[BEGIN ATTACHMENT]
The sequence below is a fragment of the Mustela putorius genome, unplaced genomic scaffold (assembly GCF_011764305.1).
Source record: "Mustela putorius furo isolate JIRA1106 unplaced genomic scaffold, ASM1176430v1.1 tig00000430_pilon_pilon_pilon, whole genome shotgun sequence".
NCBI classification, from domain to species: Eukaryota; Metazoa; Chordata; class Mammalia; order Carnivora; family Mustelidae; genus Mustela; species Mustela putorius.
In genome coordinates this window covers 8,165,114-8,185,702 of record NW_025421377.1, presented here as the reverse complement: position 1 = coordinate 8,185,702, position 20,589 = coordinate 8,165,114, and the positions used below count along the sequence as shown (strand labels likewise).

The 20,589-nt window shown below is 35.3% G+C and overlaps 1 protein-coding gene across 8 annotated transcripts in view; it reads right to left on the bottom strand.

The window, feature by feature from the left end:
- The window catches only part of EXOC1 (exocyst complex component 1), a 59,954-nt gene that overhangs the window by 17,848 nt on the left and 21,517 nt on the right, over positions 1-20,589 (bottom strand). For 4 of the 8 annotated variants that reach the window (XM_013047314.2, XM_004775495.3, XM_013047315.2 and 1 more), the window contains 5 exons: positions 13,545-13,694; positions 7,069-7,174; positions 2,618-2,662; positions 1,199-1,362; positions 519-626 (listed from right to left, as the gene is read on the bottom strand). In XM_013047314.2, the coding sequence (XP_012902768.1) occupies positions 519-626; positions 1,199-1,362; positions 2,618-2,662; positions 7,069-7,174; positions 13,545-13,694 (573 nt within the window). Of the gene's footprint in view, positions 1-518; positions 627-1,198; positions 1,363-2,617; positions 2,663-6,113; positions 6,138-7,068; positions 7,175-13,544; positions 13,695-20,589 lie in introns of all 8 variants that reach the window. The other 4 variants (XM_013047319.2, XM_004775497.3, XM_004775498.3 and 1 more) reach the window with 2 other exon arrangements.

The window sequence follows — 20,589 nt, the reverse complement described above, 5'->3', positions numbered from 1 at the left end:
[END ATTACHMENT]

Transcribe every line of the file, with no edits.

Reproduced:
The sequence below is a fragment of the Mustela putorius genome, unplaced genomic scaffold (assembly GCF_011764305.1).
Source record: "Mustela putorius furo isolate JIRA1106 unplaced genomic scaffold, ASM1176430v1.1 tig00000430_pilon_pilon_pilon, whole genome shotgun sequence".
NCBI classification, from domain to species: Eukaryota; Metazoa; Chordata; class Mammalia; order Carnivora; family Mustelidae; genus Mustela; species Mustela putorius.
In genome coordinates this window covers 8,165,114-8,185,702 of record NW_025421377.1, presented here as the reverse complement: position 1 = coordinate 8,185,702, position 20,589 = coordinate 8,165,114, and the positions used below count along the sequence as shown (strand labels likewise).

The 20,589-nt window shown below is 35.3% G+C and overlaps 1 protein-coding gene across 8 annotated transcripts in view; it reads right to left on the bottom strand.

The window, feature by feature from the left end:
- The window catches only part of EXOC1 (exocyst complex component 1), a 59,954-nt gene that overhangs the window by 17,848 nt on the left and 21,517 nt on the right, over positions 1-20,589 (bottom strand). For 4 of the 8 annotated variants that reach the window (XM_013047314.2, XM_004775495.3, XM_013047315.2 and 1 more), the window contains 5 exons: positions 13,545-13,694; positions 7,069-7,174; positions 2,618-2,662; positions 1,199-1,362; positions 519-626 (listed from right to left, as the gene is read on the bottom strand). In XM_013047314.2, the coding sequence (XP_012902768.1) occupies positions 519-626; positions 1,199-1,362; positions 2,618-2,662; positions 7,069-7,174; positions 13,545-13,694 (573 nt within the window). Of the gene's footprint in view, positions 1-518; positions 627-1,198; positions 1,363-2,617; positions 2,663-6,113; positions 6,138-7,068; positions 7,175-13,544; positions 13,695-20,589 lie in introns of all 8 variants that reach the window. The other 4 variants (XM_013047319.2, XM_004775497.3, XM_004775498.3 and 1 more) reach the window with 2 other exon arrangements.

The window sequence follows — 20,589 nt, the reverse complement described above, 5'->3', positions numbered from 1 at the left end: